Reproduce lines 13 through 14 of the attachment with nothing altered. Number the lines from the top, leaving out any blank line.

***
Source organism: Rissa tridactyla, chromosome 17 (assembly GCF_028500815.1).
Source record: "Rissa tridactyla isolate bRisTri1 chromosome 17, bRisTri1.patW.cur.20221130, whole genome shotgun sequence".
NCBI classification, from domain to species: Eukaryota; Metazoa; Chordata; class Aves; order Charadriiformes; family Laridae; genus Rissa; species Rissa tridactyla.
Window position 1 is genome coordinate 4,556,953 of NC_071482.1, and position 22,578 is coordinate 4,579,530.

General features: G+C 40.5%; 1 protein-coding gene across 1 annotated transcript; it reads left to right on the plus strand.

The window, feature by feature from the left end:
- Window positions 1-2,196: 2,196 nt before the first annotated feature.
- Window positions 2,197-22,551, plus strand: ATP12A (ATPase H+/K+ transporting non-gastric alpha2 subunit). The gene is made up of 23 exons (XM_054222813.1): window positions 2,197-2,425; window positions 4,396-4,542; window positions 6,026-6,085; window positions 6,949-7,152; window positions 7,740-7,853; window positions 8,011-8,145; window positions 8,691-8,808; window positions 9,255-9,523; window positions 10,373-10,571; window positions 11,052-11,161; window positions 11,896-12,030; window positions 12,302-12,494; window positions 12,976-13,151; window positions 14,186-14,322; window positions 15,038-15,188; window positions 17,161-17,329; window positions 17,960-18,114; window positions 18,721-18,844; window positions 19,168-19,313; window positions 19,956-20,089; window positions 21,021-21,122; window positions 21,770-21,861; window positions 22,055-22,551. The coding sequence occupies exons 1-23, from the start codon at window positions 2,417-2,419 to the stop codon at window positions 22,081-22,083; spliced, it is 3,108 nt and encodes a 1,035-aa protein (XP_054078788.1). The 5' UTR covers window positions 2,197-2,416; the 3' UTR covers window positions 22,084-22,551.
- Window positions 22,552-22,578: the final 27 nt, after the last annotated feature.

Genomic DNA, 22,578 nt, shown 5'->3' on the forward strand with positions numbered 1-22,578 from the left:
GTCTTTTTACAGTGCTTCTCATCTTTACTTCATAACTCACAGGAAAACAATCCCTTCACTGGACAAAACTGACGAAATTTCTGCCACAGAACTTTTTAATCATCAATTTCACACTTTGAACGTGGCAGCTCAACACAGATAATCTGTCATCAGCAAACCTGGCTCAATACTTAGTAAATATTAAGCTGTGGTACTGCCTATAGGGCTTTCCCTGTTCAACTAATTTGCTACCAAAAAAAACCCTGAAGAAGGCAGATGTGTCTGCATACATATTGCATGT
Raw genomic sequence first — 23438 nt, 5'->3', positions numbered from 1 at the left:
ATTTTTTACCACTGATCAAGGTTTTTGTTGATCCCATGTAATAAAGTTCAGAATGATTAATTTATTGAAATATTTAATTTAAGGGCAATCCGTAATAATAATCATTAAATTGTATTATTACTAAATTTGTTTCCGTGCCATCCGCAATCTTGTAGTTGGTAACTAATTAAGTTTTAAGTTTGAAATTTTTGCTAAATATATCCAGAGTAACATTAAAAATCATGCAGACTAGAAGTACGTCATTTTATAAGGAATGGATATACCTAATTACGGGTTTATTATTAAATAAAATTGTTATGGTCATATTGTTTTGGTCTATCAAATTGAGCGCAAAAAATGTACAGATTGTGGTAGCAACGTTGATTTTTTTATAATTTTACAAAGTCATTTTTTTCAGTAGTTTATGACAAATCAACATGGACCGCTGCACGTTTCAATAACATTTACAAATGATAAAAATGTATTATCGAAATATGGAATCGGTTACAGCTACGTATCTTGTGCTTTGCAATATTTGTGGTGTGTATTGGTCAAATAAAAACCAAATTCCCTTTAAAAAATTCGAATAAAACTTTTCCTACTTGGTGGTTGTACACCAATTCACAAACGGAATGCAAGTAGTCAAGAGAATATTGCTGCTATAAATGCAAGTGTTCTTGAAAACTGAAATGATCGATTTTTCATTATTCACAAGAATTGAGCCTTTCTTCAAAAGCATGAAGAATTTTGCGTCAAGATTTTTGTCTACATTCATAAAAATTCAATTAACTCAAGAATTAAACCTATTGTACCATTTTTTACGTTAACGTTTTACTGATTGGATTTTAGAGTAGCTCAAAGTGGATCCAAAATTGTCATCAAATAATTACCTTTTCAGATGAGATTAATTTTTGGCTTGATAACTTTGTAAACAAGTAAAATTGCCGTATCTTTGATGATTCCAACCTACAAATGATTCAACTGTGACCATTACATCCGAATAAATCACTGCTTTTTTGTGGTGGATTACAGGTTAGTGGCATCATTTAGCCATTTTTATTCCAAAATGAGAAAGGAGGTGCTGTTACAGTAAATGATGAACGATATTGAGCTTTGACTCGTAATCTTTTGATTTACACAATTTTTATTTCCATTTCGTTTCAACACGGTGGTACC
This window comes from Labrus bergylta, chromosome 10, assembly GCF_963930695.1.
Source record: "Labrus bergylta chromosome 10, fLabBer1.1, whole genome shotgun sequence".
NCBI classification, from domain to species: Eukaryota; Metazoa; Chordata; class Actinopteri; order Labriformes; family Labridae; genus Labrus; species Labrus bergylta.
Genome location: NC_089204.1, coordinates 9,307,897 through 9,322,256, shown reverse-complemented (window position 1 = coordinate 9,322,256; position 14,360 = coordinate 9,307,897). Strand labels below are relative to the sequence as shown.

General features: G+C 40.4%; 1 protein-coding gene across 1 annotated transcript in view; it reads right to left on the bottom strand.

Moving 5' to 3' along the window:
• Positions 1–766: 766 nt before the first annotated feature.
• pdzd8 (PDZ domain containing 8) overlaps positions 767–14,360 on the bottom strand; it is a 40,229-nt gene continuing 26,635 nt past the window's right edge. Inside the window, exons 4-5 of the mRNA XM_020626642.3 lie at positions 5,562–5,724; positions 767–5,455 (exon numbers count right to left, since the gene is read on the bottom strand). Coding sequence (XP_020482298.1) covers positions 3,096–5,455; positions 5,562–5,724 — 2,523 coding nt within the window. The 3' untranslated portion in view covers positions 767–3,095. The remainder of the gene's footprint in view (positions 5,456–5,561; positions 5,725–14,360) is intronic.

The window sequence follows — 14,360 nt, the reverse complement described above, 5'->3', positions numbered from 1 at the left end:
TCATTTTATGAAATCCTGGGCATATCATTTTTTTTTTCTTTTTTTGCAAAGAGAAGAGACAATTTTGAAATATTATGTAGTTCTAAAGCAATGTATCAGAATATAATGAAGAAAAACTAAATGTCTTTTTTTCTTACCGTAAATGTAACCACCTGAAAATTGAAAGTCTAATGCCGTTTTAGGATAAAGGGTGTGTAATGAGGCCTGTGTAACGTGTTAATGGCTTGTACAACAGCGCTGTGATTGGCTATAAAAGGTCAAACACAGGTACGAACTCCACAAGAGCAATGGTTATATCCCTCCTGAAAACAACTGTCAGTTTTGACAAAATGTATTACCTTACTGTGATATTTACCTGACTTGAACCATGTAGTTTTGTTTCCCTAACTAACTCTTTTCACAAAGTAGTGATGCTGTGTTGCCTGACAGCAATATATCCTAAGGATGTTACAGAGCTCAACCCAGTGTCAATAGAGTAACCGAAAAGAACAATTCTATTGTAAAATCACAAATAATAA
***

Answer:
ATTTTTTACCACTGATCAAGGTTTTTGTTGATCCCATGTAATAAAGTTCAGAATGATTAATTTATTGAAATATTTAATTTAAGGGCAATCCGTAATAATAATCATTAAATTGTATTATTACTAAATTTGTTTCCGTGCCATCCGCAATCTTGTAGTTGGTAACTAATTAAGTTTTAAGTTTGAAATTTTTGCTAAATATATCCAGAGTAACATTAAAAATCATGCAGACTAGAAGTACGTCATTTTATAAGGAATGGATATACCTAATTACGGGTTTATTATTAAATAAAATTGTTATGGTCATATTGTTTTGGTCTATCAAATTGAGCGCAAAAAATGTACAGATTGTGGTAGCAACGTTGATTTTTTTATAATTTTACAAAGTCATTTTTTTCAGTAGTTTATGACAAATCAACATGGACCGCTGCACGTTTCAATAACATTTACAAATGATAAAAATGTATTATCGAAATATGGAATCGGTTACAGCTACGTATCTTGTGCTTTGCAATATTTGTGGTGTGTATTGGTCAAATAAAAACCAAATTCCCTTTAAAAAATTCGAATAAAACTTTTCCTACTTGGTGGTTGTACACCAATTCACAAACGGAATGCAAGTAGTCAAGAGAATATTGCTGCTATAAATGCAAGTGTTCTTGAAAACTGAAATGATCGATTTTTCATTATTCACAAGAATTGAGCCTTTCTTCAAAAGCATGAAGAATTTTGCGTCAAGATTTTTGTCTACATTCATAAAAATTCAATTAACTCAAGAATTAAACCTATTGTACCATTTTTTACGTTAACGTTTTACTGATTGGATTTTAGAGTAGCTCAAAGTGGATCCAAAATTGTCATCAAATAATTACCTTTTCAGATGAGATTAATTTTTGGCTTGATAACTTTGTAAACAAGTAAAATTGCCGTATCTTTGATGATTCCAACCTACAAATGATTCAACTGTGACCATTACATCCGAATAAATCACTGCTTTTTTGTGGTGGATTACAGGTTAGTGGCATCATTTAGCCATTTTTATTCCAAAATGAGAAAGGAGGTGCTGTTACAGTAAATGATGAACGATATTGAGCTTTGACTCGTAATCTTTTGATTTACACAATTTTTATTTCCATTTCGTTTCAACACGGTGGTACC
This window comes from Labrus bergylta, chromosome 10, assembly GCF_963930695.1.